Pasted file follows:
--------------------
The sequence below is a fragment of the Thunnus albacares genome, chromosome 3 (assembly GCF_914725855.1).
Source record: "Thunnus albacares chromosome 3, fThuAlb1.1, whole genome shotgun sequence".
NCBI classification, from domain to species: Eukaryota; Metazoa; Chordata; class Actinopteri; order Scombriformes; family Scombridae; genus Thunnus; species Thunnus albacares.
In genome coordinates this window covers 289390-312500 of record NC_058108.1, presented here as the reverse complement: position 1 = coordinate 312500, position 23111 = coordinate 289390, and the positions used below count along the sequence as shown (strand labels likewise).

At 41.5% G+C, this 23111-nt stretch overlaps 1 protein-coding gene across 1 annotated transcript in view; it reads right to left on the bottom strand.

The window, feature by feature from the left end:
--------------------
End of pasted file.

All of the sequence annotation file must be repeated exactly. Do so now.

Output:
The sequence below is a fragment of the Thunnus albacares genome, chromosome 3 (assembly GCF_914725855.1).
Source record: "Thunnus albacares chromosome 3, fThuAlb1.1, whole genome shotgun sequence".
NCBI classification, from domain to species: Eukaryota; Metazoa; Chordata; class Actinopteri; order Scombriformes; family Scombridae; genus Thunnus; species Thunnus albacares.
In genome coordinates this window covers 289390-312500 of record NC_058108.1, presented here as the reverse complement: position 1 = coordinate 312500, position 23111 = coordinate 289390, and the positions used below count along the sequence as shown (strand labels likewise).

At 41.5% G+C, this 23111-nt stretch overlaps 1 protein-coding gene across 1 annotated transcript in view; it reads right to left on the bottom strand.

The window, feature by feature from the left end: